1. Write a paragraph that contains the following contents:
Part 1: One 150-word statement and/or question related to at least one of the following key terms: Colonialism; Partition; Hindi popular cinema and music (often called Bollywood); All-India Film; Bengali art cinema.
Part 2: One 150-word statement and/or question responding to the film Awara (The Vagabond), 1951
Part 3: One 150-word analysis connecting the film to one of the key terms. You can use different key terms from part 1.
2. Reply to other two posts
Post 1: The Partition of 1947 split the two sovereign states into what is known as today’s India and Pakistan. The separation signified a lot of violence, trauma, and chaos that brought the newly independent nation into shambles. The great migration of people going across the continent resulted in the separation of the people to become a multilingual, multicultural, and multi regional state. It became extremely important to reshape and heal the country from the trauma of violence and death, but to also find a way in creating a shared culture, and shared identity as a newly constructed nation. Colonialism played an extremely important role in defining Indian culture, so even after receiving its freedom away from British control, certain customs of the colonizer were already internalized in Indian culture. In a different manner, even if they wanted to go back to the local Indian culture, they could not because there was no prior memory of anything besides exercising the internalized ideologies of the colonial era. In Awara (The Vagabond), it addresses the dilemma amongst the different classes, particularly the struggle between the rich and the poor. The film starts with a court trial scene, and later frames the story through a series of flashbacks, with most of it retelling the entire story up until the end of Raj’s verdict. Raj, the main character, is someone who was supposed to be born from wealth and nobility, however, was later succumbed to the life of crime and poverty when his father, the Judge, abandons his wife and son after wrongfully accusing his wife to be carrying the son of a criminal, Jagga. From the beginning of Raj’s encounter with the Judge, we already see some tension between the two because the Judge withholds the concept of social predetermination. This idea is constantly in question when the Judge continues to maintain his stance on the status of another through honor based on the father’s name. Mother India can be categorized into this new postcolonial genre called “All India” films that surged with the purpose of bringing a sense of national unity. From the very beginning of the film, we see the multiple districts and villages that participated in creating a film to represent India. In effect, this consolidated the nation into a singular image whilst representing the multiculturality of India. Then it moves onto building the nation with modern infrastructures, new farming equipment, and bringing technologies into the nation. Although we still have homage to the past and to traditions with Mother India, it moves away from the elderly mother to her wedding. It shifts from images of tradition to technology, introducing the tensions between modernity and a sense of construction to newer things in contrast to the past. In addition, this film also serves both as an allegorical film as well as a blockbuster film by staging the 19th century natural disasters, flood, and famine, along with the violent ending that represents The Partition riots.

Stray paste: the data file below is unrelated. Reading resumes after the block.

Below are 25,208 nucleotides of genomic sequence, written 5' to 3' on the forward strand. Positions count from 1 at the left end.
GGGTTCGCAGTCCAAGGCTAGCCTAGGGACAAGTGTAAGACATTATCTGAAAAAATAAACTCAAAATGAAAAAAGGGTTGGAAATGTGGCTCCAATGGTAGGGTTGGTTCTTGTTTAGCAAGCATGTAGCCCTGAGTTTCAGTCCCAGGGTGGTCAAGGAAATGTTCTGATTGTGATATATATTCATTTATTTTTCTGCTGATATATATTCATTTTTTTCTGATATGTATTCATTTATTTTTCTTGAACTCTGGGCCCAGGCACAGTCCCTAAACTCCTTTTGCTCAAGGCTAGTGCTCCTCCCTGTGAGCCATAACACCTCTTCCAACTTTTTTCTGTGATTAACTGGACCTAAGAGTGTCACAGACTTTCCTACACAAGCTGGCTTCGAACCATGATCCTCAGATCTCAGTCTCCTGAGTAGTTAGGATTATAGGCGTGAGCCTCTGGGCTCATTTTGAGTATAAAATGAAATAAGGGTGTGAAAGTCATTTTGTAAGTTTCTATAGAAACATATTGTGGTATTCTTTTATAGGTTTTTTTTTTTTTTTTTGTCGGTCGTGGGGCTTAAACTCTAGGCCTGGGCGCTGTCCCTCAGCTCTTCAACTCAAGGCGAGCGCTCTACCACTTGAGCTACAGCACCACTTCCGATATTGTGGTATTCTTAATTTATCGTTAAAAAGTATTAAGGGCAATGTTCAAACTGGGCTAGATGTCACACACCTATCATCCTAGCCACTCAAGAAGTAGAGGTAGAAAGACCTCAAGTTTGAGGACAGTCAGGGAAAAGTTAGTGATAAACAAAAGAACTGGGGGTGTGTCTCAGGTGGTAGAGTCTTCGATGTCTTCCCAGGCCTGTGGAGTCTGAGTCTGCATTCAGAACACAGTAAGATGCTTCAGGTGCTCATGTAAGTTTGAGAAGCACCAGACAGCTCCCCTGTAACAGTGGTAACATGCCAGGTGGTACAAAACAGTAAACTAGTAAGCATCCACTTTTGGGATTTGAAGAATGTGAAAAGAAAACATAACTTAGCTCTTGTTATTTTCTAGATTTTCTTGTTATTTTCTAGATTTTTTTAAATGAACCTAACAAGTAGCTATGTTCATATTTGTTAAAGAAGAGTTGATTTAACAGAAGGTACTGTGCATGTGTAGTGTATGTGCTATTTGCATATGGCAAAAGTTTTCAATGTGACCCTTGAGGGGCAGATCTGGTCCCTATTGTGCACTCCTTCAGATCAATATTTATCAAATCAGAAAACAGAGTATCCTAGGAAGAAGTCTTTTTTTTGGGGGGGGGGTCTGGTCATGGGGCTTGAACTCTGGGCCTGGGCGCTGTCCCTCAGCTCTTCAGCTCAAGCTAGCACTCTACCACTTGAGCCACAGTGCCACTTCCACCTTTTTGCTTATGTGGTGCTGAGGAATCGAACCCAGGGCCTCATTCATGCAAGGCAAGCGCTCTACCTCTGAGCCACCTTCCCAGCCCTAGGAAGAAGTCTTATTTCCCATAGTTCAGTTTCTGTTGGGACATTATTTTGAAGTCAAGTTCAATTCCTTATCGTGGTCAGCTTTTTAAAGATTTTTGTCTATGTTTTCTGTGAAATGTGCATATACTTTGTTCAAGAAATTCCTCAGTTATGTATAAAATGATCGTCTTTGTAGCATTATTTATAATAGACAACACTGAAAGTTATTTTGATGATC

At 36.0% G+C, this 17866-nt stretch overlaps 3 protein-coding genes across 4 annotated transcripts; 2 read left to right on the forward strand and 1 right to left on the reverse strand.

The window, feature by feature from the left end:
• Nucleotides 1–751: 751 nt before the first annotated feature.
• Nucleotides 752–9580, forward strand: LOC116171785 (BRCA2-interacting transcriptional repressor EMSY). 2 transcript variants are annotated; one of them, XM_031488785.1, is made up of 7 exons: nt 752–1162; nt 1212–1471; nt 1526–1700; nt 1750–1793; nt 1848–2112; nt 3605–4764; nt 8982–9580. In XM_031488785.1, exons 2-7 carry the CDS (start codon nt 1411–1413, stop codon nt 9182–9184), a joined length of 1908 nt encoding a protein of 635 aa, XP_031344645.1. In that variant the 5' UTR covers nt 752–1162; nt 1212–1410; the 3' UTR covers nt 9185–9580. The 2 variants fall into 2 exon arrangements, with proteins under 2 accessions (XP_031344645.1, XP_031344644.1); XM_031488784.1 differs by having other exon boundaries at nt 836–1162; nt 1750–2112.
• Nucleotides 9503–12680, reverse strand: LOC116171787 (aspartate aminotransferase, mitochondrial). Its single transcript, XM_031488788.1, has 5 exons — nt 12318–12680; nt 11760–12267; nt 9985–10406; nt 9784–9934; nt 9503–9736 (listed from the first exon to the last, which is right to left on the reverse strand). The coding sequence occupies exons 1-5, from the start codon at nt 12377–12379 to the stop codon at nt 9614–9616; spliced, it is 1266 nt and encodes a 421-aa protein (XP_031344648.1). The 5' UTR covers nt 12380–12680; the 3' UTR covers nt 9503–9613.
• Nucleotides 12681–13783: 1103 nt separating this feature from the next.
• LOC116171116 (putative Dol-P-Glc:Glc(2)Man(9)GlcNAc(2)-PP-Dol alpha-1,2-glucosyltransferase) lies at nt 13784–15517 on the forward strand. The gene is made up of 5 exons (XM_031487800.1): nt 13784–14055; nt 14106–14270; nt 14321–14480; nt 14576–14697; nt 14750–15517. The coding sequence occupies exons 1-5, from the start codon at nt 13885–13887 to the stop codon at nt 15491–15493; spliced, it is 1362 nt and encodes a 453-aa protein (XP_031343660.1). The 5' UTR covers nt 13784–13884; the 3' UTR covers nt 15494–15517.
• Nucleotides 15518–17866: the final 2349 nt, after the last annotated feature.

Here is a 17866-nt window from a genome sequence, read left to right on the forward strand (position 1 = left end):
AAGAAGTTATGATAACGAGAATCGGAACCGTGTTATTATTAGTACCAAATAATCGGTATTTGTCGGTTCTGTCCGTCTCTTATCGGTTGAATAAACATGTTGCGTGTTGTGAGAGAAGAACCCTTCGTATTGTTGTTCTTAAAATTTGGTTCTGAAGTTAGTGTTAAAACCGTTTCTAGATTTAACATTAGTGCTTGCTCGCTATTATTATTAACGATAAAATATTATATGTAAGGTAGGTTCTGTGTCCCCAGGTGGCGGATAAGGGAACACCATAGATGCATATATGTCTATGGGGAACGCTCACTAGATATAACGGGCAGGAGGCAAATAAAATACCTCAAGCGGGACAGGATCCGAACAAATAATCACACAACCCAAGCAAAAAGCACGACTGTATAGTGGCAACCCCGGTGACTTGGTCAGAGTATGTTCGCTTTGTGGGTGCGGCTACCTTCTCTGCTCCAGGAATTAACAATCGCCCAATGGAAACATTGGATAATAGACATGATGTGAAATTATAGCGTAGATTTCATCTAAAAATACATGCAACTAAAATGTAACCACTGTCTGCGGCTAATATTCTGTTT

Post 2: Colonialism continues throughout India until 1947. India was once a colony to the Netherlands, Portugal, and France before becoming a British colony in 1613. The British began their monarchy rule over India in 1858 until their end of their reign over India. This rule, however, plundered all of their national resources and undermined their infrastructure and innovations created during this time trying to lead to modernization. This ruined India’s trade and it therefore affected their trade due to famine and epidemics which then went on to impoverish families of India. Towards the end of the British colonialism of India, Britain made a contingency and offered India up for war in WWII. This, however, led to the Partition in which India was split into different countries such as Pakistan and Burma and so forth. This led to trauma throughout India by inciting death, violence, and migration.Within the film of Awara (The Vagabond) 1951, there are flashbacks to represent the larger part of the story. Through flashbacks of Rita and Raj before the court hearing, it is understandable to see this class difference between the two. This class difference keeps them apart due to the father ‘the judge’ and his disapproval of Raj’s upbringing. Raj was born in a gutter as his mother raised him in the slums due to his father kicking his mother out while pregnant. This flashback, comes to haunt his father during the court hearing. One quote that continues to be presented is, “good are those born of good folks! And of bandits are bandits born.” Due to this quote, Raj therefore lives an impoverished life with his mother. His life of hardship and struggle is revealed when his mother is sick and he must take care of her with the little to no money he had.The Partition played a huge role within the film of Awara. The Partition was a rupture within the country of India. India was separated as Pakistan and India. India would later be divided into separate countries as well. This called for new borders and the creation of protected land for Muslims that caused tension and violence between the Sikh, Hindu, and Muslim populations. The Partition was created mainly in part of political movements of self rule. Awara relates to this because it represents the societies that struggle with moral and social order. This social order is ruptured as the Partition takes place and it is apparent as Raj and the judge must face one another within the film. This film reveals the “nature of rupture, healing and redemption” (lecture). Also related to lecture, this society is then orchestrated with the judge representing the government of India and Raj as the people of India. This put old moral beliefs into question as Raj carries on throughout the film. One major quote would be “but those work hard for an honest living and dress shabbily are labelled tramps and wastrels…” This directly represents the questioning of old beliefs that were created through this rupture of India and its move to self rule.